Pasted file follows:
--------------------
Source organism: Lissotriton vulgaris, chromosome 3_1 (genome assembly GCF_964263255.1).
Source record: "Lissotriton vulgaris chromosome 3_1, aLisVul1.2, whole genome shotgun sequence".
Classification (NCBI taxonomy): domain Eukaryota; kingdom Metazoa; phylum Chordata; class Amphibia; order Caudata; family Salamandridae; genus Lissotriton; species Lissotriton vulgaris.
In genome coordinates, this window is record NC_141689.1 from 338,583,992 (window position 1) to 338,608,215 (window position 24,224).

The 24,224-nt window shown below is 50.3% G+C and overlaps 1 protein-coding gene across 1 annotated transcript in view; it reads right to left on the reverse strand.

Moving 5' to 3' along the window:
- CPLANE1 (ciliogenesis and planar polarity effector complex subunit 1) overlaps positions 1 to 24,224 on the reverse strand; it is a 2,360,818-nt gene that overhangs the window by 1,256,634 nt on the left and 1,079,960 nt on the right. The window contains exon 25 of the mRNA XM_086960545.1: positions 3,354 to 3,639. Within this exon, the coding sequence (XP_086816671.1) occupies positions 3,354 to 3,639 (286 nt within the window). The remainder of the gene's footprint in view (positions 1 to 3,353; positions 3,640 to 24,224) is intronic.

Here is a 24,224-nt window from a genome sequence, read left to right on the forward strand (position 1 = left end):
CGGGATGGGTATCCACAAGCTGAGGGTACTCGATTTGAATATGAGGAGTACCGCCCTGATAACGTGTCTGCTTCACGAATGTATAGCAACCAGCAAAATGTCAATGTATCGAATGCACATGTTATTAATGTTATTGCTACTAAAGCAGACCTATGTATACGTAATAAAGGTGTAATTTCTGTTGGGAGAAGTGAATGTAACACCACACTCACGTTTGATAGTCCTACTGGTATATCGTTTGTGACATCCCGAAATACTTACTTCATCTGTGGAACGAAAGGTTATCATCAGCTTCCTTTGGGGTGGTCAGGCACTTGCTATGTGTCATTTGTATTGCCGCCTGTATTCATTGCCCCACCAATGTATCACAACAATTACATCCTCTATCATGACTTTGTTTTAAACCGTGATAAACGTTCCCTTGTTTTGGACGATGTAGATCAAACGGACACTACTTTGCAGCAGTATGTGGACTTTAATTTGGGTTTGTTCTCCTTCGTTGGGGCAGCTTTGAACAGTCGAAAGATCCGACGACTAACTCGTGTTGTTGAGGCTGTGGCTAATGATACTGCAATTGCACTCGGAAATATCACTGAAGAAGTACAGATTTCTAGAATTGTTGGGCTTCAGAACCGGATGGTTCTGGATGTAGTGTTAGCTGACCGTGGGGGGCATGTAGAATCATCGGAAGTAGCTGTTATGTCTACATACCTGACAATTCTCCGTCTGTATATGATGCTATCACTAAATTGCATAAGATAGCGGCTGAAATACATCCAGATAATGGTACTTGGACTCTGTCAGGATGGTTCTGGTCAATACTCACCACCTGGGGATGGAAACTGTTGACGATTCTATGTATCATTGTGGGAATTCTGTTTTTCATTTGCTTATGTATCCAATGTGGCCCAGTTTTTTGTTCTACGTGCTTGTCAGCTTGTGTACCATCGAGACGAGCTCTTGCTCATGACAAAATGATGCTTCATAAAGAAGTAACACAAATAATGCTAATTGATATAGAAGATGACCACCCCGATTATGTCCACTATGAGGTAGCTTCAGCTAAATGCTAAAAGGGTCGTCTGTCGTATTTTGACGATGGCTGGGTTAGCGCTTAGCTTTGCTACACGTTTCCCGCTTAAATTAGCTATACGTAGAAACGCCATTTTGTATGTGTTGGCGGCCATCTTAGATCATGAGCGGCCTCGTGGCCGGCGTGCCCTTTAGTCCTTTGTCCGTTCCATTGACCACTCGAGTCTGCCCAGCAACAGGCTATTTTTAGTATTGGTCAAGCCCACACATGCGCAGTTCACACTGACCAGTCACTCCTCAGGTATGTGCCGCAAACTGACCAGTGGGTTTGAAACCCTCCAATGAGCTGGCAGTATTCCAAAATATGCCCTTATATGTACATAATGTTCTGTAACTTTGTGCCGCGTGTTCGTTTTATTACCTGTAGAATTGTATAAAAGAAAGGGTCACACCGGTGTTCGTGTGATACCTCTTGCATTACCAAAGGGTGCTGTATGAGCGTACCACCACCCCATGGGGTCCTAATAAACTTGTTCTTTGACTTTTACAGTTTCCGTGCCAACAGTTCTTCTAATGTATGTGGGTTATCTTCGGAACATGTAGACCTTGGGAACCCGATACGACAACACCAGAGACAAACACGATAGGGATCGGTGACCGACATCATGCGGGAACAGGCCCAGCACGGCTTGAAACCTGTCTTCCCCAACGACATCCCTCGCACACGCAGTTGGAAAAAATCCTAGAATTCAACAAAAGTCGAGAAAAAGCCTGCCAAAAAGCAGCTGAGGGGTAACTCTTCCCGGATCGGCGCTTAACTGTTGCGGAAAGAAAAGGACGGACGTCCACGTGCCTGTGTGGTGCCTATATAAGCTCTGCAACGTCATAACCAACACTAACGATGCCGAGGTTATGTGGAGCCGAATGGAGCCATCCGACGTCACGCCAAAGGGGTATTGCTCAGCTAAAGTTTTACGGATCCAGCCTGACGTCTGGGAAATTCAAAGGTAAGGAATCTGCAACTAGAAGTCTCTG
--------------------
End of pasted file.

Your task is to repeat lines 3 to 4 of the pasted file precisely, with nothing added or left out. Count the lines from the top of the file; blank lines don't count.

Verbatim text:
Classification (NCBI taxonomy): domain Eukaryota; kingdom Metazoa; phylum Chordata; class Amphibia; order Caudata; family Salamandridae; genus Lissotriton; species Lissotriton vulgaris.
In genome coordinates, this window is record NC_141689.1 from 338,583,992 (window position 1) to 338,608,215 (window position 24,224).